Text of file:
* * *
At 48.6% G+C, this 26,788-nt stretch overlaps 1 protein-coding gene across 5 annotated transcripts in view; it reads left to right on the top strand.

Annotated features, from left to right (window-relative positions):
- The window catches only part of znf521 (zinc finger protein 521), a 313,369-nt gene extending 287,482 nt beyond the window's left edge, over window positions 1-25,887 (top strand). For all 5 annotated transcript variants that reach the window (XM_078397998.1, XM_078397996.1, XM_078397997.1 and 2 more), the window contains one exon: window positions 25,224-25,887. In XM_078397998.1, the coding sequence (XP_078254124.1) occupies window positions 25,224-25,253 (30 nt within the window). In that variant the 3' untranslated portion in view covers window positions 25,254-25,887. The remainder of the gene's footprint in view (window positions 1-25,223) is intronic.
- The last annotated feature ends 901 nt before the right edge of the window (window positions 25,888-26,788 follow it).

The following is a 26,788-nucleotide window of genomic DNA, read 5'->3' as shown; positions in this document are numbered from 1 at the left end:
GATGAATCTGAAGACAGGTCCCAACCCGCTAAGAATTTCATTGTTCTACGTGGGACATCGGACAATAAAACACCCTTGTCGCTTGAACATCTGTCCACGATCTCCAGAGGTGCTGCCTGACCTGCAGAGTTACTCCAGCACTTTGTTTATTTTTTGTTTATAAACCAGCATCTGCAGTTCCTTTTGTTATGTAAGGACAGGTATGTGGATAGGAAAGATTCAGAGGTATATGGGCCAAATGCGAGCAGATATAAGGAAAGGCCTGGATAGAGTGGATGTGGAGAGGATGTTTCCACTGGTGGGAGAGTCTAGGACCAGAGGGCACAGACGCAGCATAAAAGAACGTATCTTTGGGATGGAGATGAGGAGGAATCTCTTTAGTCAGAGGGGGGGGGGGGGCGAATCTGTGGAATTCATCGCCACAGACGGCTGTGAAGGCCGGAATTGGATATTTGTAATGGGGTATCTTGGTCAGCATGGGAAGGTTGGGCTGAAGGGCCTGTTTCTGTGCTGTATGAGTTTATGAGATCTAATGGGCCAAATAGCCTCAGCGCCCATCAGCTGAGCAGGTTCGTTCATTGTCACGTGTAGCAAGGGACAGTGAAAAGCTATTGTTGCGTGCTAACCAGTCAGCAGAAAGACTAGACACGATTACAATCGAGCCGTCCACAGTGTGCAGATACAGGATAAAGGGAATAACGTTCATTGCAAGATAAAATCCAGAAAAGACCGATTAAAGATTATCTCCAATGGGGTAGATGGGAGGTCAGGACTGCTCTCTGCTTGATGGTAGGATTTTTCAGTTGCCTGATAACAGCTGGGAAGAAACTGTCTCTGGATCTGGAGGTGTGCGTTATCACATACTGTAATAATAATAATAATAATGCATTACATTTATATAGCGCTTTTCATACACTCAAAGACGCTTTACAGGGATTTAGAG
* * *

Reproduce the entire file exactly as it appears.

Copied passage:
At 48.6% G+C, this 26,788-nt stretch overlaps 1 protein-coding gene across 5 annotated transcripts in view; it reads left to right on the top strand.

Annotated features, from left to right (window-relative positions):
- The window catches only part of znf521 (zinc finger protein 521), a 313,369-nt gene extending 287,482 nt beyond the window's left edge, over window positions 1-25,887 (top strand). For all 5 annotated transcript variants that reach the window (XM_078397998.1, XM_078397996.1, XM_078397997.1 and 2 more), the window contains one exon: window positions 25,224-25,887. In XM_078397998.1, the coding sequence (XP_078254124.1) occupies window positions 25,224-25,253 (30 nt within the window). In that variant the 3' untranslated portion in view covers window positions 25,254-25,887. The remainder of the gene's footprint in view (window positions 1-25,223) is intronic.
- The last annotated feature ends 901 nt before the right edge of the window (window positions 25,888-26,788 follow it).

The following is a 26,788-nucleotide window of genomic DNA, read 5'->3' as shown; positions in this document are numbered from 1 at the left end:
GATGAATCTGAAGACAGGTCCCAACCCGCTAAGAATTTCATTGTTCTACGTGGGACATCGGACAATAAAACACCCTTGTCGCTTGAACATCTGTCCACGATCTCCAGAGGTGCTGCCTGACCTGCAGAGTTACTCCAGCACTTTGTTTATTTTTTGTTTATAAACCAGCATCTGCAGTTCCTTTTGTTATGTAAGGACAGGTATGTGGATAGGAAAGATTCAGAGGTATATGGGCCAAATGCGAGCAGATATAAGGAAAGGCCTGGATAGAGTGGATGTGGAGAGGATGTTTCCACTGGTGGGAGAGTCTAGGACCAGAGGGCACAGACGCAGCATAAAAGAACGTATCTTTGGGATGGAGATGAGGAGGAATCTCTTTAGTCAGAGGGGGGGGGGGGGCGAATCTGTGGAATTCATCGCCACAGACGGCTGTGAAGGCCGGAATTGGATATTTGTAATGGGGTATCTTGGTCAGCATGGGAAGGTTGGGCTGAAGGGCCTGTTTCTGTGCTGTATGAGTTTATGAGATCTAATGGGCCAAATAGCCTCAGCGCCCATCAGCTGAGCAGGTTCGTTCATTGTCACGTGTAGCAAGGGACAGTGAAAAGCTATTGTTGCGTGCTAACCAGTCAGCAGAAAGACTAGACACGATTACAATCGAGCCGTCCACAGTGTGCAGATACAGGATAAAGGGAATAACGTTCATTGCAAGATAAAATCCAGAAAAGACCGATTAAAGATTATCTCCAATGGGGTAGATGGGAGGTCAGGACTGCTCTCTGCTTGATGGTAGGATTTTTCAGTTGCCTGATAACAGCTGGGAAGAAACTGTCTCTGGATCTGGAGGTGTGCGTTATCACATACTGTAATAATAATAATAATAATGCATTACATTTATATAGCGCTTTTCATACACTCAAAGACGCTTTACAGGGATTTAGAG